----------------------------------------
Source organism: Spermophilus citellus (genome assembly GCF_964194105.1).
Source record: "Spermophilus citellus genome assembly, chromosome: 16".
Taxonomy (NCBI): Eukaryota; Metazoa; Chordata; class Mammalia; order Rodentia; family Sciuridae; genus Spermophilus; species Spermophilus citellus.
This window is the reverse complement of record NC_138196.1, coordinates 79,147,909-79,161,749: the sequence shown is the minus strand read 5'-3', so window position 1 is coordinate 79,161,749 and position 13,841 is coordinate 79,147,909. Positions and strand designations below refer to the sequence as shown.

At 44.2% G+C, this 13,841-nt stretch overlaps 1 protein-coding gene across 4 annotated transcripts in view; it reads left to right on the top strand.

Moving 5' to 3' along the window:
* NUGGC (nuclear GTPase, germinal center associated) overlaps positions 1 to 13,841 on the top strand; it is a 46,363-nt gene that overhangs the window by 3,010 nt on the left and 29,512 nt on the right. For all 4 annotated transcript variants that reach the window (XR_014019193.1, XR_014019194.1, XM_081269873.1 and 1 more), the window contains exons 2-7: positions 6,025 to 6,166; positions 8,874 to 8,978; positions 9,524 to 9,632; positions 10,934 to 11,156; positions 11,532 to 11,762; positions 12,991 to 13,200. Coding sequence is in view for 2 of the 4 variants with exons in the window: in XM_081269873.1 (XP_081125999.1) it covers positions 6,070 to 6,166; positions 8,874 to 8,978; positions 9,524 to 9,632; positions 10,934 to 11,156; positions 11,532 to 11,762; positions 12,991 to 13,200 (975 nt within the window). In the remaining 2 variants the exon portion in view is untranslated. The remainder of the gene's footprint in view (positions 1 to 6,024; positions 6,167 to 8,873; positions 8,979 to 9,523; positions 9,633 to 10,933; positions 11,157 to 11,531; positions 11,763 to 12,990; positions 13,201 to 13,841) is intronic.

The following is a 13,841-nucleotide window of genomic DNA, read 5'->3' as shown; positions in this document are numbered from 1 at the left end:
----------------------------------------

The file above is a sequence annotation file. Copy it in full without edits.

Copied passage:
Source organism: Spermophilus citellus (genome assembly GCF_964194105.1).
Source record: "Spermophilus citellus genome assembly, chromosome: 16".
Taxonomy (NCBI): Eukaryota; Metazoa; Chordata; class Mammalia; order Rodentia; family Sciuridae; genus Spermophilus; species Spermophilus citellus.
This window is the reverse complement of record NC_138196.1, coordinates 79,147,909-79,161,749: the sequence shown is the minus strand read 5'-3', so window position 1 is coordinate 79,161,749 and position 13,841 is coordinate 79,147,909. Positions and strand designations below refer to the sequence as shown.

At 44.2% G+C, this 13,841-nt stretch overlaps 1 protein-coding gene across 4 annotated transcripts in view; it reads left to right on the top strand.

Moving 5' to 3' along the window:
* NUGGC (nuclear GTPase, germinal center associated) overlaps positions 1 to 13,841 on the top strand; it is a 46,363-nt gene that overhangs the window by 3,010 nt on the left and 29,512 nt on the right. For all 4 annotated transcript variants that reach the window (XR_014019193.1, XR_014019194.1, XM_081269873.1 and 1 more), the window contains exons 2-7: positions 6,025 to 6,166; positions 8,874 to 8,978; positions 9,524 to 9,632; positions 10,934 to 11,156; positions 11,532 to 11,762; positions 12,991 to 13,200. Coding sequence is in view for 2 of the 4 variants with exons in the window: in XM_081269873.1 (XP_081125999.1) it covers positions 6,070 to 6,166; positions 8,874 to 8,978; positions 9,524 to 9,632; positions 10,934 to 11,156; positions 11,532 to 11,762; positions 12,991 to 13,200 (975 nt within the window). In the remaining 2 variants the exon portion in view is untranslated. The remainder of the gene's footprint in view (positions 1 to 6,024; positions 6,167 to 8,873; positions 8,979 to 9,523; positions 9,633 to 10,933; positions 11,157 to 11,531; positions 11,763 to 12,990; positions 13,201 to 13,841) is intronic.

The following is a 13,841-nucleotide window of genomic DNA, read 5'->3' as shown; positions in this document are numbered from 1 at the left end: